Taylor Swift Breaks Silence On ‘Shake It Off’ Copyright Lawsuit & Insists She Never Heard 3LW Song

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“The lyrics to ‘Shake It Off’ were written entirely by me,” Taylor Swift said in a sworn declaration filed Monday (Aug. 8), according to Billboard. Taylor, 32, denied stealing the lyrics to her 2014 hit song from 3LW’s 2001 track, “Playas Gon’ Play,” and looked to end the ongoing lawsuit. “In writing the lyrics,” she said, “I drew partly on experiences in my life and, in particular, unrelenting public scrutiny of my personal life, ‘clickbait’ reporting, public manipulation, and other forms of negative personal criticism which I learned I just needed to shake off and focus on my music.”

Sean Hall and Nathan Butler, the songwriters behind “Playas Gon’ Play,” filed a copyright infringement lawsuit against Swift in 2017. In the 2001 song, the line goes “playas, they gonna play” and “haters, they gonna hate”; Swift’s song famously goes, “‘Cause the players gonna play, play, play, play, play and the haters gonna hate, hate, hate, hate, hate.” In her filing, she dismissed the copying allegations by saying the phrases were so simple that they were commonplace.


“I recall hearing phrases about players play and haters hate stated together by other children while attending school in Wyomissing Hills and in high school in Hendersonville,” Swift wrote in her declaration. “These phrases were akin to other commonly used sayings like ‘don’t hate the playa, hate the game,’ ‘take a chill pill,’ and ‘say it, don’t spray it.’” She also wrote, per Billboard, that she heard the phrase in “many songs, films, and other works,” even citing a 2013 performance where she wore a t-shirt she bought from Urban Outfitters that had the saying – “haters gonna hate” – on the front.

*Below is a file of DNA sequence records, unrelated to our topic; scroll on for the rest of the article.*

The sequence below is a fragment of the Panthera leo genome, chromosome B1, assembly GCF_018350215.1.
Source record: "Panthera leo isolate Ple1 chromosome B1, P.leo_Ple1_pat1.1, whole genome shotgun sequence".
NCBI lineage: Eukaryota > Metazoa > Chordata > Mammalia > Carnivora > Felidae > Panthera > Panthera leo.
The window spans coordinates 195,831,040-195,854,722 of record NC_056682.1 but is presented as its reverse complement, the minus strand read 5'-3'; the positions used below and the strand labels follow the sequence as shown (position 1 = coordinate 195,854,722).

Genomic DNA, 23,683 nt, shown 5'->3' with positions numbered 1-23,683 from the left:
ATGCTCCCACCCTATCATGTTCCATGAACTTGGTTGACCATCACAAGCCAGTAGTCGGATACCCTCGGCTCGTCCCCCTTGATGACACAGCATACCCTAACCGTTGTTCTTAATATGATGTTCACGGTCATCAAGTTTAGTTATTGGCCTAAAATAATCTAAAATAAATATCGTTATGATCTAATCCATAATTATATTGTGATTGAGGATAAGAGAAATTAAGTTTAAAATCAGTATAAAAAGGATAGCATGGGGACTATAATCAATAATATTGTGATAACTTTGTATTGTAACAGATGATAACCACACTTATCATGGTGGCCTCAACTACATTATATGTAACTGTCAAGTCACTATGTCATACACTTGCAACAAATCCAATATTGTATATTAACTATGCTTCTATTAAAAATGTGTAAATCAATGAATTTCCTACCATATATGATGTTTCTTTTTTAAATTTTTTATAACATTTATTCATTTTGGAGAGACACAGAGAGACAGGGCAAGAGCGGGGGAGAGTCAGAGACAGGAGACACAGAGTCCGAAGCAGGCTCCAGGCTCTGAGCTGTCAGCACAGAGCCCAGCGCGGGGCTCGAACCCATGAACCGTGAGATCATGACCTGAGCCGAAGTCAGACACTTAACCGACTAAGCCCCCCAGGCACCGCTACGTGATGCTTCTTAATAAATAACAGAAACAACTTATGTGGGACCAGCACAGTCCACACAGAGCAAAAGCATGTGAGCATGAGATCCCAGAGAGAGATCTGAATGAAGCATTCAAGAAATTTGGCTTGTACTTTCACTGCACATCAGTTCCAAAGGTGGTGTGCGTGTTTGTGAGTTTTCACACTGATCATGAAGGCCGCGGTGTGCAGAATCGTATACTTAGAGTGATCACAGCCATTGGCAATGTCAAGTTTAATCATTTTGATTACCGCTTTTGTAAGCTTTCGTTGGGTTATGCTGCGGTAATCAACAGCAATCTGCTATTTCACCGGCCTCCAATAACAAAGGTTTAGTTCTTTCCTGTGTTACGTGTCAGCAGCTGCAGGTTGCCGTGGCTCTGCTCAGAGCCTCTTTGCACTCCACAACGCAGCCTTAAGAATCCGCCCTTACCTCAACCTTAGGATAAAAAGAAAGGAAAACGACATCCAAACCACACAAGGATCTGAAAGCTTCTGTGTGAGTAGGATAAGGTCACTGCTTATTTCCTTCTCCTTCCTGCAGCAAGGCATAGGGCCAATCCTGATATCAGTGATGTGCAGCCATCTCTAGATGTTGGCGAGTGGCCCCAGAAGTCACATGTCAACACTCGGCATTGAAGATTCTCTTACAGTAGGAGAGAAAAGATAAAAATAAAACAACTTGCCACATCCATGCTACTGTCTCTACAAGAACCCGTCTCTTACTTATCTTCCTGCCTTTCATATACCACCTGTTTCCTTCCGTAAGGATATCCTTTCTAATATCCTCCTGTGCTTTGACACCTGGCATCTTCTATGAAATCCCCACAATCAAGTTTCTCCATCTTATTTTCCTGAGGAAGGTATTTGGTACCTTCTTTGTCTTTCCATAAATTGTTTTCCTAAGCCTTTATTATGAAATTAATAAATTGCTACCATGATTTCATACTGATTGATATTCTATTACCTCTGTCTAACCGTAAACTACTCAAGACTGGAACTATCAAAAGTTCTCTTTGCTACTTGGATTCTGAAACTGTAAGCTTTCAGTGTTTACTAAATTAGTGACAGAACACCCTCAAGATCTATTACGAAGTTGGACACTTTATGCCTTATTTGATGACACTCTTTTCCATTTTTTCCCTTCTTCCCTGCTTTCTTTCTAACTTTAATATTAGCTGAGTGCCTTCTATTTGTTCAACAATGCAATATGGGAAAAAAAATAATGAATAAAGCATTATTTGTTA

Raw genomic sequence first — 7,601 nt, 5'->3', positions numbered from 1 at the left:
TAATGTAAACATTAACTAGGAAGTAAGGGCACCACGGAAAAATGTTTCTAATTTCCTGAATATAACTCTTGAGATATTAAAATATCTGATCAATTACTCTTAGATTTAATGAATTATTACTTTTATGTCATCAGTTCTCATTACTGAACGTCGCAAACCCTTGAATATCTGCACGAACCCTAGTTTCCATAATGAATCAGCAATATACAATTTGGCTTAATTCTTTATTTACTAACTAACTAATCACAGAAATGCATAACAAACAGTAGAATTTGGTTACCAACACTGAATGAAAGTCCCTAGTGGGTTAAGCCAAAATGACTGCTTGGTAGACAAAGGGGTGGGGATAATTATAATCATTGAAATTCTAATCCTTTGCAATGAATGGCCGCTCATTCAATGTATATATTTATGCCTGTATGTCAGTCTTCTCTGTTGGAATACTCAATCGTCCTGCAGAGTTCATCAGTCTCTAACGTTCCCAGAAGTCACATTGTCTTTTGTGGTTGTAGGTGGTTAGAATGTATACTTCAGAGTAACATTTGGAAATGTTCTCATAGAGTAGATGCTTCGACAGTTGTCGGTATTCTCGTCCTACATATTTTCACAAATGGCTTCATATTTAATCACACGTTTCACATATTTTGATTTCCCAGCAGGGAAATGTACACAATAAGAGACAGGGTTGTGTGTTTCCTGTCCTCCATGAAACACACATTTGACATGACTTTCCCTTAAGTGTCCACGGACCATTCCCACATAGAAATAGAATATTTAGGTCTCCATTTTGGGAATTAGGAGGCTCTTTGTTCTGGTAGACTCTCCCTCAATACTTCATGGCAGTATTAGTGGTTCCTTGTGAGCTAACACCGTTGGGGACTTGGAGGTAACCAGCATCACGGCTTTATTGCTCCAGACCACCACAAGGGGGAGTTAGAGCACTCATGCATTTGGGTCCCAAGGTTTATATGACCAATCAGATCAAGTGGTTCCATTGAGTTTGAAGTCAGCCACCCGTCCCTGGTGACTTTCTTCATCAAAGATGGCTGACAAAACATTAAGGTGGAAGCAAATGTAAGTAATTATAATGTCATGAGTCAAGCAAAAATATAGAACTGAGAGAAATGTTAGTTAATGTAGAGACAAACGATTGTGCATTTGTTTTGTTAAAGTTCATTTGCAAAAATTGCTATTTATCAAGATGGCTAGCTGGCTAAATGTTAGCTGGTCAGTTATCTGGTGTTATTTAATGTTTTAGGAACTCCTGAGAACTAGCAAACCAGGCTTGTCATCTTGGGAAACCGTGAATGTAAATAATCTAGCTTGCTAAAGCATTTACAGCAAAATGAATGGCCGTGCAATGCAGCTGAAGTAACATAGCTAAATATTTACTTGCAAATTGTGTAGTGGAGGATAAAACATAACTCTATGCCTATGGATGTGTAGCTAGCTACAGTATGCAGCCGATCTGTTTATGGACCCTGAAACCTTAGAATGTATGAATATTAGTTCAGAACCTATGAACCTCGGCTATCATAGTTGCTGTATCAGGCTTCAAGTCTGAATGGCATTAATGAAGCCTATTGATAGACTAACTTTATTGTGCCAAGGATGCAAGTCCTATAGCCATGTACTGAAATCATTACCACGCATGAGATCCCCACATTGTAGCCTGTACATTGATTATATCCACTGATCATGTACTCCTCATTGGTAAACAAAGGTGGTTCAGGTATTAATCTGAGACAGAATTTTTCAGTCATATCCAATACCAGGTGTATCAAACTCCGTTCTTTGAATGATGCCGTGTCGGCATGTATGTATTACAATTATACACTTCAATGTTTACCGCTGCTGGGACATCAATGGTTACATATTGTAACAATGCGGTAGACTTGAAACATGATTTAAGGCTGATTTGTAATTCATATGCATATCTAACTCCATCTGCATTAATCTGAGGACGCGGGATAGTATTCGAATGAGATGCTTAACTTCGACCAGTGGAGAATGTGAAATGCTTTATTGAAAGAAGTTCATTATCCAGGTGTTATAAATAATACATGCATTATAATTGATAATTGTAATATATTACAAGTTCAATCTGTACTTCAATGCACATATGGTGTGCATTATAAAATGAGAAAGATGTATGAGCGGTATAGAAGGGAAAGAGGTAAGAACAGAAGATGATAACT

“I was struck by messages that people prone to doing something will do it, and the best way to overcome it is to shrug it off and keep living,” Swift said. Taylor also wrote that she couldn’t have stolen from 3LW because, until the 2017 lawsuit, she didn’t know they existed. “Until learning about Plaintiffs’ claim in 2017, I had never heard the song Playas Gon’ Play and had never heard of that song or the group 3LW,” she wrote, adding that her parents “did not permit me to watch TRL until I was about 13 years old.

“None of the CDs I listened to as a child, or after that, were by 3LW,” she added. “I have never heard the song ‘Playas Gon’ Play’ on the radio, on television, or in any film. The first time I ever heard the song was after this claim was made.”


“Playas Gon’ Play” reached No. 81 on the Billboard Hot 100 and No. 56 on the Hot R&B/Hip-Hop charts in June 2001. “It is, unfortunately, not unusual for a hit song to be met by litigants hoping for a windfall based on tenuous claims that their own song was copied,” Swift’s attorney, Peter Anderson, wrote in the documents. “But even against that background, Plaintiffs’ claim sticks out as particularly baseless.”

With Monday’s filing, Swift’s legal team is asking the judge to grant a summary judgment without the need for a trial. In 2018, a federal judge tossed out the case, stating that the lyrics to “Plays Gon’ Play” were not unique enough to be copyrighted since American culture is “heavily seeped in the concepts of players, haters, and player haters.” However, in 2019, a federal appeals court on the Ninth Circuit overturned the decision, saying it was dismissed prematurely.

In 2015, R&B artist Jesse Braham (stage name Jesse Graham) sued Taylor, saying she stole lyrics from his 2013 song, “Haters Gone Hate.” Jesse was looking for $42 million, but as The Richest noted, the lawsuit was dismissed for a fourth time in March 2022.

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